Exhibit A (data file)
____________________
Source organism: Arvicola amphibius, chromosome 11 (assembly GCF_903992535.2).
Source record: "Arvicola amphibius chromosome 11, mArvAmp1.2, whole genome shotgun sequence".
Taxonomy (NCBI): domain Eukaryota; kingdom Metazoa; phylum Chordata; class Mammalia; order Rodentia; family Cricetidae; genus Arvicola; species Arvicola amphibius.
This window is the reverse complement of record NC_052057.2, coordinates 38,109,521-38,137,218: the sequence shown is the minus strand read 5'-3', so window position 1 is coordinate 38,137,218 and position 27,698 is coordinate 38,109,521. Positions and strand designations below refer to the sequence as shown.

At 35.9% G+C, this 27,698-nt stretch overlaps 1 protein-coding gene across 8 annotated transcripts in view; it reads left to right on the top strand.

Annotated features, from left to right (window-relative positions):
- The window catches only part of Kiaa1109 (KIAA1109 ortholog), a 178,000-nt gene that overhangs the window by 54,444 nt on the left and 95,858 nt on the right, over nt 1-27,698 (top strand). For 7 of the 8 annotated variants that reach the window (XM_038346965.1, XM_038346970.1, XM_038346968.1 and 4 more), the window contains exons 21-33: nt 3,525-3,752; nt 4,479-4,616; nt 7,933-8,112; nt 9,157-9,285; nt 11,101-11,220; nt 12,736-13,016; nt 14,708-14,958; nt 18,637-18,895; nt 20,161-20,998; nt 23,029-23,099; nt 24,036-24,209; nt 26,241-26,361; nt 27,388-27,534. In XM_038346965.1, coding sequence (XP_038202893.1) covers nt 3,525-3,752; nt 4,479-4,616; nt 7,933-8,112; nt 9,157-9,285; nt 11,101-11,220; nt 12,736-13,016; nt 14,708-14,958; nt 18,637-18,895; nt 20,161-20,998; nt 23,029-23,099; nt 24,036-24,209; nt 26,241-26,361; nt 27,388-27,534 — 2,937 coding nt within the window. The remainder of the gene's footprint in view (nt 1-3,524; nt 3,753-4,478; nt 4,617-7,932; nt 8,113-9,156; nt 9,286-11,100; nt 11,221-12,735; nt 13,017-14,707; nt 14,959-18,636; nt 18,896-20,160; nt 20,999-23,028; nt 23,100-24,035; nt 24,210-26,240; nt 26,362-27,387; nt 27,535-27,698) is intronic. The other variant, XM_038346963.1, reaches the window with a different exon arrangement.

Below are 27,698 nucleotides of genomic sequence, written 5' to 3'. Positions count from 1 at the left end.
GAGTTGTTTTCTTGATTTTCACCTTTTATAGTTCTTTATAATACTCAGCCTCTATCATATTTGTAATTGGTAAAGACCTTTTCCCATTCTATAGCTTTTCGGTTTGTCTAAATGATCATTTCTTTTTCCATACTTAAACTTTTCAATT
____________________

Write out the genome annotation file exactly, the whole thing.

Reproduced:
Source organism: Arvicola amphibius, chromosome 11 (assembly GCF_903992535.2).
Source record: "Arvicola amphibius chromosome 11, mArvAmp1.2, whole genome shotgun sequence".
Taxonomy (NCBI): domain Eukaryota; kingdom Metazoa; phylum Chordata; class Mammalia; order Rodentia; family Cricetidae; genus Arvicola; species Arvicola amphibius.
This window is the reverse complement of record NC_052057.2, coordinates 38,109,521-38,137,218: the sequence shown is the minus strand read 5'-3', so window position 1 is coordinate 38,137,218 and position 27,698 is coordinate 38,109,521. Positions and strand designations below refer to the sequence as shown.

At 35.9% G+C, this 27,698-nt stretch overlaps 1 protein-coding gene across 8 annotated transcripts in view; it reads left to right on the top strand.

Annotated features, from left to right (window-relative positions):
- The window catches only part of Kiaa1109 (KIAA1109 ortholog), a 178,000-nt gene that overhangs the window by 54,444 nt on the left and 95,858 nt on the right, over nt 1-27,698 (top strand). For 7 of the 8 annotated variants that reach the window (XM_038346965.1, XM_038346970.1, XM_038346968.1 and 4 more), the window contains exons 21-33: nt 3,525-3,752; nt 4,479-4,616; nt 7,933-8,112; nt 9,157-9,285; nt 11,101-11,220; nt 12,736-13,016; nt 14,708-14,958; nt 18,637-18,895; nt 20,161-20,998; nt 23,029-23,099; nt 24,036-24,209; nt 26,241-26,361; nt 27,388-27,534. In XM_038346965.1, coding sequence (XP_038202893.1) covers nt 3,525-3,752; nt 4,479-4,616; nt 7,933-8,112; nt 9,157-9,285; nt 11,101-11,220; nt 12,736-13,016; nt 14,708-14,958; nt 18,637-18,895; nt 20,161-20,998; nt 23,029-23,099; nt 24,036-24,209; nt 26,241-26,361; nt 27,388-27,534 — 2,937 coding nt within the window. The remainder of the gene's footprint in view (nt 1-3,524; nt 3,753-4,478; nt 4,617-7,932; nt 8,113-9,156; nt 9,286-11,100; nt 11,221-12,735; nt 13,017-14,707; nt 14,959-18,636; nt 18,896-20,160; nt 20,999-23,028; nt 23,100-24,035; nt 24,210-26,240; nt 26,362-27,387; nt 27,535-27,698) is intronic. The other variant, XM_038346963.1, reaches the window with a different exon arrangement.

Below are 27,698 nucleotides of genomic sequence, written 5' to 3'. Positions count from 1 at the left end.
GAGTTGTTTTCTTGATTTTCACCTTTTATAGTTCTTTATAATACTCAGCCTCTATCATATTTGTAATTGGTAAAGACCTTTTCCCATTCTATAGCTTTTCGGTTTGTCTAAATGATCATTTCTTTTTCCATACTTAAACTTTTCAATT